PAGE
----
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BirdLife International

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  1. After more than 30 years, the Guam Rail is back: breeding naturally beyond the confines of captive breeding enclosures – making it only the second bird species ever to recover from extinction in the wild. How did conservationists do it, and what can we learn about the threat of introduced predators?View the full article
  2. This October, world leaders will meet in China to discuss a new set of biodiversity targets that will decide the fate of nature on this planet. A first draft of the targets was released this week: here's everything you need to know about this critical turning point for conservation.View the full article
  3. The rock-solid criteria we use to identify Important Bird & Biodiversity Areas (IBAs) is now being used as the foundation for Key Biodiversity Areas (KBAs) – a new standard in site-based conservation which expands the concept beyond birds to all life on our planet.View the full article
  4. In October 2019, the Marsh Antwren was given its first ever protected area in the town of Guararema, Brazil. This tiny, Critically Endangered antbird lives in isolated populations on marshland just 50km from São Paulo, the largest city in South America.View the full article
  5. The recent news of devastating wildfires sweeping across Australia has been hard to ignore. Samantha Vine, Head of Conservation for BirdLife Australia, provides an update of the situation so far, and the urgent actions needed to help Australia’s birds and habitats to survive.View the full article
  6. We’ve all heard of species brought back from the brink of extinction, but have you ever wondered how impactful conservation actually is? A new study shows that global conservation action has reduced the effective extinction rate of birds by an astonishing 40%. But is it all good news?View the full article
  7. In late 2019, a team of scientists and conservationists undertook a mission to capture and fit tracking equipment to Madagascar Pond-herons. This ongoing study, the first of its kind on a global level, is building upon the knowledge of the species and will aid its conservation.View the full article
  8. Anyone who’s ever doubted the point of children’s nature education only has to look at Spring Alive. This year, we haven’t just helped to run fun activities – we’ve helped our community to restore habitats and share innovative new ideas to make the world safer for nature and people.View the full article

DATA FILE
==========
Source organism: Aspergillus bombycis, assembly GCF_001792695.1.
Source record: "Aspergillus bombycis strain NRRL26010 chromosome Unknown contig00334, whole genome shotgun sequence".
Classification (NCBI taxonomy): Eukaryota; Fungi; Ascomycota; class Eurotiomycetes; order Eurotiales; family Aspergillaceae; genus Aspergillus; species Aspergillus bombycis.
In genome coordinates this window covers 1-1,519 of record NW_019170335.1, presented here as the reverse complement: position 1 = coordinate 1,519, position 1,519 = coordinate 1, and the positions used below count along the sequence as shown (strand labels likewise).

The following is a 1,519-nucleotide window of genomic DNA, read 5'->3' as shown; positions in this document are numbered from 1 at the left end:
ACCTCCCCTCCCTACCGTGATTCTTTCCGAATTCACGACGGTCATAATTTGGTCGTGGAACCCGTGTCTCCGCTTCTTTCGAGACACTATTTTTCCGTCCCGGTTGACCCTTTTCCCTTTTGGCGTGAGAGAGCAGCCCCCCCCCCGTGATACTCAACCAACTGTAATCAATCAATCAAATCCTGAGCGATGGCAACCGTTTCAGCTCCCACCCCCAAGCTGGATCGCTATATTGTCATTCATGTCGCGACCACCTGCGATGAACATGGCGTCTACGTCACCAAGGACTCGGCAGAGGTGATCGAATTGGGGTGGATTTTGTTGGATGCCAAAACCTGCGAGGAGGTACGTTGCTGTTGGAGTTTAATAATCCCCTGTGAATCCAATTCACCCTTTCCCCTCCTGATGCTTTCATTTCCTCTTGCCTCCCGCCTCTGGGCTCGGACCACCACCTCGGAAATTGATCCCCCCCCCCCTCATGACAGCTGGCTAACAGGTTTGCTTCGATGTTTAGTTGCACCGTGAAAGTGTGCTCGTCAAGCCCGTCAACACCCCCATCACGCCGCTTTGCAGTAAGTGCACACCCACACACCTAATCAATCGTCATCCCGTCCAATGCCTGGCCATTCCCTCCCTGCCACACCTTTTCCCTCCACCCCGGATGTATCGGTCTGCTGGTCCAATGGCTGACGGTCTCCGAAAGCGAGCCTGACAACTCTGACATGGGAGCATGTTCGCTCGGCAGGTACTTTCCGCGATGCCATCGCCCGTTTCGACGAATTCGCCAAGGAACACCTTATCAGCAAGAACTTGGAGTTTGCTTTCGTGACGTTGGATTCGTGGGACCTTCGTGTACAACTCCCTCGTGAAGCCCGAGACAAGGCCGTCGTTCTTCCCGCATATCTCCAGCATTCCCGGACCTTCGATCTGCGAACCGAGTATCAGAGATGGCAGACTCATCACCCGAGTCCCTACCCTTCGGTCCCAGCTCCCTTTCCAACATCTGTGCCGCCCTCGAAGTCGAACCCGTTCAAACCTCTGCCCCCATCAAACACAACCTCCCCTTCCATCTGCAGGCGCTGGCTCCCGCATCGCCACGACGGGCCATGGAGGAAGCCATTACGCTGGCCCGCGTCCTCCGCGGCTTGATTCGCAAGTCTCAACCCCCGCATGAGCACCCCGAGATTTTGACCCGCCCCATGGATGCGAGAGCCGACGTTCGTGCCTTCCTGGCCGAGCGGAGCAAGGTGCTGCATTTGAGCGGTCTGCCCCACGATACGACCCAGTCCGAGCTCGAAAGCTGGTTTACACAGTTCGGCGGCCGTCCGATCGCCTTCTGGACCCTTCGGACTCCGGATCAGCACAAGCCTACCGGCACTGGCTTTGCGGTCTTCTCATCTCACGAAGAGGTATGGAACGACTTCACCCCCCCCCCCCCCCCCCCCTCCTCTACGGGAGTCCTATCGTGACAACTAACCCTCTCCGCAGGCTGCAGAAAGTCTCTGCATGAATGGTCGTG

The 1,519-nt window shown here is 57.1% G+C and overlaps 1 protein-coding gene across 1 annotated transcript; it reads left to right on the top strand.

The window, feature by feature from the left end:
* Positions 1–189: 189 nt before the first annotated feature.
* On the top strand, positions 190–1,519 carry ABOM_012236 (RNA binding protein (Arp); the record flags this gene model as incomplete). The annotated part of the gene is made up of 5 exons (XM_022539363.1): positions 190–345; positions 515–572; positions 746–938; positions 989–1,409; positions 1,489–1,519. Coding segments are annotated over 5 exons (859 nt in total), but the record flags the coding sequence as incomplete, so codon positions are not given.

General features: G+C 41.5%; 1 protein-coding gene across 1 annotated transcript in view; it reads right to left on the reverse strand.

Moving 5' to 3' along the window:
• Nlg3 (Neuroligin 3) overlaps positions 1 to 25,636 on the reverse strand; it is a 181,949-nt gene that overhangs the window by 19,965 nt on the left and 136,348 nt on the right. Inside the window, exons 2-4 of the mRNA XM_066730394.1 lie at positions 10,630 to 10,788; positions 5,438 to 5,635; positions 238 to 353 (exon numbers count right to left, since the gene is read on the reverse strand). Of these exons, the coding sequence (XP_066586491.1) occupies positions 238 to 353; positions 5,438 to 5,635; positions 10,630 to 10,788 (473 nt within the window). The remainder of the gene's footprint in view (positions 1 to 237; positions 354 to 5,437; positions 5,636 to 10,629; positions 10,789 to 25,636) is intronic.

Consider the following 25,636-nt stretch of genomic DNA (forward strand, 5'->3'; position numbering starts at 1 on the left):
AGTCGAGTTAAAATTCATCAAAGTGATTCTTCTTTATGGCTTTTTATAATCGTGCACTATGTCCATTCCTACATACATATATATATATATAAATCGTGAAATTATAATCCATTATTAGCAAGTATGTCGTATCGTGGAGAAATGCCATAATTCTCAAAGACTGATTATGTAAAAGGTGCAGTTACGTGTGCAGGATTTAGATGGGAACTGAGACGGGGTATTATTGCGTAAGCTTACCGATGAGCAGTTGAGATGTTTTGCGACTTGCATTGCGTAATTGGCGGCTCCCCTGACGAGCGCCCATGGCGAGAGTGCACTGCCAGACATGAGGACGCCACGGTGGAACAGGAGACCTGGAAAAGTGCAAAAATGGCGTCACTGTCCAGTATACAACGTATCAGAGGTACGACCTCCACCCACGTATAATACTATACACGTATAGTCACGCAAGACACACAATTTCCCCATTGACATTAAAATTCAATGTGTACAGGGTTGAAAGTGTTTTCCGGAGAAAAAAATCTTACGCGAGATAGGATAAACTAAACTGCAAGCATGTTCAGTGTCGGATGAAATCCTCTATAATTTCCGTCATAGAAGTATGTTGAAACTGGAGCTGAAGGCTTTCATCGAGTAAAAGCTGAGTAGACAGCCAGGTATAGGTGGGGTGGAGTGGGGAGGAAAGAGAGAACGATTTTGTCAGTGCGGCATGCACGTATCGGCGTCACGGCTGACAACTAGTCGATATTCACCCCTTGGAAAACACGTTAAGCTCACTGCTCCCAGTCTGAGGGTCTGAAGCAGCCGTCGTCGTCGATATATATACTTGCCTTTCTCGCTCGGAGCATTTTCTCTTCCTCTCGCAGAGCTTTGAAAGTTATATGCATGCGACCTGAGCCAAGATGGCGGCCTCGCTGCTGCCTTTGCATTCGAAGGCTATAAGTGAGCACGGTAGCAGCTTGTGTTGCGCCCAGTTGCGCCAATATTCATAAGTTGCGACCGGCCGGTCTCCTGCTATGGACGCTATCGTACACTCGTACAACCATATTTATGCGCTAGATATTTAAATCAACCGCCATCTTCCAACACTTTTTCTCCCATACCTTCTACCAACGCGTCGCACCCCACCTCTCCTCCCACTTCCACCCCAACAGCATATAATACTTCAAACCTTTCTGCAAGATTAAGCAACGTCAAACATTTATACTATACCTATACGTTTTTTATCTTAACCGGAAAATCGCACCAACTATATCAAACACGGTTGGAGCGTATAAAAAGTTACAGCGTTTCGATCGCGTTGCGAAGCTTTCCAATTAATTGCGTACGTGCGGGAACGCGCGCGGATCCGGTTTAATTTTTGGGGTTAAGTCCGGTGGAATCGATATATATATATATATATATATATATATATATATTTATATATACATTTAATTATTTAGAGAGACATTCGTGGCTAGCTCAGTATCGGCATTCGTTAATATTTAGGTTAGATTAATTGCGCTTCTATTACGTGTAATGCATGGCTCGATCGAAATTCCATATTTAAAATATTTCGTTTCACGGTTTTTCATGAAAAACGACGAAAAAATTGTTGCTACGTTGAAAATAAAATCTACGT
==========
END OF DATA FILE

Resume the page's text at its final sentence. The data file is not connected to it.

9. The Yellow-breasted Bunting used to flock in its thousands across Asia’s paddy fields. Now, due to hunting and changes in farming practices, it is Critically Endangered. A new project is bringing rice paddies back to Hong Kong, along with the birds that depend on them.View the full article
  10. Our list of Important Bird & Biodiversity Areas in Danger is so much more than a number. Each year we update this list and produce a Story Map, enabling you to immerse yourself in the unique tales of some of these areas. Find out what has happened to last year’s spotlight IBAs in Danger and discover new incredible but imperilled habitats in our latest instalment.View the full article
  11. If you have been following along with #AlbatrossStories and watching the nest cams of Greta, you will have seen the extreme changeability of sub-Antarctic weather. We spoke with Alex Dodds, of British Antarctic Survey, living and working on Bird Island, to get her story about living with albatross.View the full article
  12. Like many countries, Japan is making great strides in renewable energy – but at what cost? BirdLife supports sustainable energy sources – but it’s important to locate structures like wind farms out of harm’s way. Read how our Japanese Partner is using science and advocacy to change national decisions.View the full article
  13. In India, an innovative community conservation experiment is helping to safeguard the globally threatened Indian Skimmer’s nesting colonies from free-ranging dogs and trampling cattle.View the full article
  14. Captured from the wild for its beautiful voice, the Straw-headed Bulbul is now Critically Endangered. But at its final stronghold in Singapore, a new collaboration between NGOs, governments and businesses could help it to stage a comeback.View the full article
  15. This year, our scientists worked around the clock to update the threat status of birds on the IUCN Red List of threatened species. While the amazing recovery of the Guam Rail might have taken centre stage, 2019 heralded plenty more important discoveries. From victims of climate change to exciting new information on unknown birds, here are the latest ups and downs of the avian world that might not have made the headlines.View the full article
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